The world has too little gossip?

Sunday Opinion cover artThe Sunday Opinion section in today's Times (with an inauguration cover by the brothers behind, right) introduces a new feature, Outside the Tent. It's billed as "an experimental column in which the Los Angeles Times invites outside critics to take their best shot at Southern California's heaviest newspaper." In the first installment, Slate blogger Mickey Kaus doesn't urge the paper to be smarter, fairer, deeper, more local, better written, less liberal, more partisan or any of the other suggestions you hear. He argues that L.A. would be a better place if the Times would act more like a New York tabloid and run wild with gossip about things like...Mayor Jim Hahn's separation from his wife:

Gossip about the mayor's marriage would serve the larger salutary purpose of reminding us that our leaders are human beings like the rest of us. But the main reason to print gossip is that it's fun. People want to hear about sex, about crime, about bad behavior and turmoil in high places, about private lives. That's why high-circulation tabloids in every city on the planet focus on sex, crime, bad behavior and turmoil in high places and private lives. But The Times doesn't have a tabloid gene in its body. (Emphasis added)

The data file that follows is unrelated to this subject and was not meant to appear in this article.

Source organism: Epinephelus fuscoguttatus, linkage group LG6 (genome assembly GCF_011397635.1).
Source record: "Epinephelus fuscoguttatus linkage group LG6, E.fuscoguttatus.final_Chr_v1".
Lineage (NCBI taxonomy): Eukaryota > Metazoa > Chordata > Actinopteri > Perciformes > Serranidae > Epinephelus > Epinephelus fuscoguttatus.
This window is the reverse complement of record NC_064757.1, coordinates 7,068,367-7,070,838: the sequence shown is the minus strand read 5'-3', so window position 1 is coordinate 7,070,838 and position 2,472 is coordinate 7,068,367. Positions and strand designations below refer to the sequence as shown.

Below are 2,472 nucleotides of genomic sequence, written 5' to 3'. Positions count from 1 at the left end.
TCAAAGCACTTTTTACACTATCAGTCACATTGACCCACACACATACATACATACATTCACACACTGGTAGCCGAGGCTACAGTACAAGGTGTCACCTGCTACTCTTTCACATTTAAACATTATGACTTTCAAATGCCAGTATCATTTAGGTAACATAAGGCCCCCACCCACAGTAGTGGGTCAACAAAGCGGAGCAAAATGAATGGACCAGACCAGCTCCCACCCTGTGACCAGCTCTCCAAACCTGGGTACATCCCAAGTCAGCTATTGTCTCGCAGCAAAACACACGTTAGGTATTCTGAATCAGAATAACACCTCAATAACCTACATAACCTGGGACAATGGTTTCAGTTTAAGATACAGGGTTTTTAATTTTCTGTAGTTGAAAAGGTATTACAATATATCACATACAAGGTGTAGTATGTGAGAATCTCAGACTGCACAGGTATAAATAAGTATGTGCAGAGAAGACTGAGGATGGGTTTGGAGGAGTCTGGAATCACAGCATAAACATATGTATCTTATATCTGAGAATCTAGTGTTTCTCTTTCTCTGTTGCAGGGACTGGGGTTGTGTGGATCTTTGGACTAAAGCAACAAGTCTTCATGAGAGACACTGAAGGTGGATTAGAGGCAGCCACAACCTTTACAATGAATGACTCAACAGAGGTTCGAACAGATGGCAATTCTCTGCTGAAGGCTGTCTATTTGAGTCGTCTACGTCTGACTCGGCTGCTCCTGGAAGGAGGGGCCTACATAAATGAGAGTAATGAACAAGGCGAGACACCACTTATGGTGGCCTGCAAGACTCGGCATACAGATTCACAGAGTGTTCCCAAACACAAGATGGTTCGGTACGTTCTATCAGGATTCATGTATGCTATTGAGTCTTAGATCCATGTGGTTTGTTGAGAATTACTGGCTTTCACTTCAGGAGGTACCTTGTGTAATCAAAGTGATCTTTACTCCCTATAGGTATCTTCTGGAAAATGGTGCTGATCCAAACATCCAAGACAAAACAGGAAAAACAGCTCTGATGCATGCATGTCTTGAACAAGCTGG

Every city on the planet? Are there even a half-dozen American cities where a gossipy local tabloid (not a traditional paper like Newsday that prints tab sized or a free alt-weekly) has "high circulation" let alone dominates? New York is the best case; here are the ABC circulation stats for the dailies:

New York Times #3 in U.S. (1,680,583)
New York Daily News #7 in U.S. (786,952)
New York Post #13 in U.S. (686,207)
(Newsday, the Observer and the Sun aren't reported)

Kaus makes some good points about L.A. political culture and the tendencies of the Times. But it makes me wonder if he relies too much on blogs for his news these days. He opens by complaining that he hadn't known Hahn's kids lived with their dad instead of with their mother. He could have known had he read Los Angeles magazine (or the LAT, as he acknowledges in the piece).

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